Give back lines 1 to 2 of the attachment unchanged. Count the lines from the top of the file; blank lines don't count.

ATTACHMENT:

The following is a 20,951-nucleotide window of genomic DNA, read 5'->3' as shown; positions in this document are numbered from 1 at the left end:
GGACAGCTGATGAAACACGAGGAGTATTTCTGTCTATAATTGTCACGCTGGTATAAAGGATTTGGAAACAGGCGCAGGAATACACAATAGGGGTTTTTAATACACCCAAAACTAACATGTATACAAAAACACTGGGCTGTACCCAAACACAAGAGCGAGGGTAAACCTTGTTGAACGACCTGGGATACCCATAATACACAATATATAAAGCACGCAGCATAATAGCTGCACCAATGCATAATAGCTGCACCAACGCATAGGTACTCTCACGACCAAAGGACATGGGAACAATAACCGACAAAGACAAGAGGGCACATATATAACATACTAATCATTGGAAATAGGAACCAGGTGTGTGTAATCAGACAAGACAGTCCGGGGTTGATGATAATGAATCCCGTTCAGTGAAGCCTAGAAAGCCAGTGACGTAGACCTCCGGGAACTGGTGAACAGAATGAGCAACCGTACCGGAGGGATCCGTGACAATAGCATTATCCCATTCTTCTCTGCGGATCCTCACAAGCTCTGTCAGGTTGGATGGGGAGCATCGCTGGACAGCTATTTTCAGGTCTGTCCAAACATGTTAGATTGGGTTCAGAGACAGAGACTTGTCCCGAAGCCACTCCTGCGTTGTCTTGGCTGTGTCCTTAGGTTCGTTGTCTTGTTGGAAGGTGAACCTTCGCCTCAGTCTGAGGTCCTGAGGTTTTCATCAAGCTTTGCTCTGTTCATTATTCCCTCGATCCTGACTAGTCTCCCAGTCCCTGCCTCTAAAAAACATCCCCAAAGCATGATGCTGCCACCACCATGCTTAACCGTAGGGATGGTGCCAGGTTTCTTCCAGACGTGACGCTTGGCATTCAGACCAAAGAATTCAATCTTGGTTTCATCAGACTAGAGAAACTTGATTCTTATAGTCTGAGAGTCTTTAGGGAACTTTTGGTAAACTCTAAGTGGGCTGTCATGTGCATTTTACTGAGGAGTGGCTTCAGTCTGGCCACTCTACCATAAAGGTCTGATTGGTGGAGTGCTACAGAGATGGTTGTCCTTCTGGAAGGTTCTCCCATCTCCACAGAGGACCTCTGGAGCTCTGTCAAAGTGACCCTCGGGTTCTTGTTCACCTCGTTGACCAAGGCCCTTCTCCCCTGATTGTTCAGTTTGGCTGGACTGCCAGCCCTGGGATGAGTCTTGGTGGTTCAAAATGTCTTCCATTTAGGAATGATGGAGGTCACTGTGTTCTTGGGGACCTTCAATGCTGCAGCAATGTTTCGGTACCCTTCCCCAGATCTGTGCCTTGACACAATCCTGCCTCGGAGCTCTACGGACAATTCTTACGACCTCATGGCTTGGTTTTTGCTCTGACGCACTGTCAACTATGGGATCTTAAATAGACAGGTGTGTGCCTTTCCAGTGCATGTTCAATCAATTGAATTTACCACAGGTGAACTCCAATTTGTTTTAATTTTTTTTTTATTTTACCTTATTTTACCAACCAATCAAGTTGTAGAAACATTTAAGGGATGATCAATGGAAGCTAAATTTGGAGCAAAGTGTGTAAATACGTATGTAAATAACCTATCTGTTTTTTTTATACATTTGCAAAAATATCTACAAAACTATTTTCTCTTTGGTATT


The following is a 20,951-nucleotide window of genomic DNA, read 5'->3' as shown; positions in this document are numbered from 1 at the left end:
GGACAGCTGATGAAACACGAGGAGTATTTCTGTCTATAATTGTCACGCTGGTATAAAGGATTTGGAAACAGGCGCAGGAATACACAATAGGGGTTTTTAATACACCCAAAACTAACATGTATACAAAAACACTGGGCTGTACCCAAACACAAGAGCGAGGGTAAACCTTGTTGAACGACCTGGGATACCCATAATACACAATATATAAAGCACGCAGCATAATAGCTGCACCAATGCATAATAGCTGCACCAACGCATAGGTACTCTCACGACCAAAGGACATGGGAACAATAACCGACAAAGACAAGAGGGCACATATATAACATACTAATCATTGGAAATAGGAACCAGGTGTGTGTAATCAGACAAGACAGTCCGGGGTTGATGATAATGAATCCCGTTCAGTGAAGCCTAGAAAGCCAGTGACGTAGACCTCCGGGAACTGGTGAACAGAATGAGCAACCGTACCGGAGGGATCCGTGACAATAGCATTATCCCATTCTTCTCTGCGGATCCTCACAAGCTCTGTCAGGTTGGATGGGGAGCATCGCTGGACAGCTATTTTCAGGTCTGTCCAAACATGTTAGATTGGGTTCAGAGACAGAGACTTGTCCCGAAGCCACTCCTGCGTTGTCTTGGCTGTGTCCTTAGGTTCGTTGTCTTGTTGGAAGGTGAACCTTCGCCTCAGTCTGAGGTCCTGAGGTTTTCATCAAGCTTTGCTCTGTTCATTATTCCCTCGATCCTGACTAGTCTCCCAGTCCCTGCCTCTAAAAAACATCCCCAAAGCATGATGCTGCCACCACCATGCTTAACCGTAGGGATGGTGCCAGGTTTCTTCCAGACGTGACGCTTGGCATTCAGACCAAAGAATTCAATCTTGGTTTCATCAGACTAGAGAAACTTGATTCTTATAGTCTGAGAGTCTTTAGGGAACTTTTGGTAAACTCTAAGTGGGCTGTCATGTGCATTTTACTGAGGAGTGGCTTCAGTCTGGCCACTCTACCATAAAGGTCTGATTGGTGGAGTGCTACAGAGATGGTTGTCCTTCTGGAAGGTTCTCCCATCTCCACAGAGGACCTCTGGAGCTCTGTCAAAGTGACCCTCGGGTTCTTGTTCACCTCGTTGACCAAGGCCCTTCTCCCCTGATTGTTCAGTTTGGCTGGACTGCCAGCCCTGGGATGAGTCTTGGTGGTTCAAAATGTCTTCCATTTAGGAATGATGGAGGTCACTGTGTTCTTGGGGACCTTCAATGCTGCAGCAATGTTTCGGTACCCTTCCCCAGATCTGTGCCTTGACACAATCCTGCCTCGGAGCTCTACGGACAATTCTTACGACCTCATGGCTTGGTTTTTGCTCTGACGCACTGTCAACTATGGGATCTTAAATAGACAGGTGTGTGCCTTTCCAGTGCATGTTCAATCAATTGAATTTACCACAGGTGAACTCCAATTTGTTTTAATTTTTTTTTTATTTTACCTTATTTTACCAACCAATCAAGTTGTAGAAACATTTAAGGGATGATCAATGGAAGCTAAATTTGGAGCAAAGTGTGTAAATACGTATGTAAATAACCTATCTGTTTTTTTTATACATTTGCAAAAATATCTACAAAACTATTTTCTCTTTGGTATT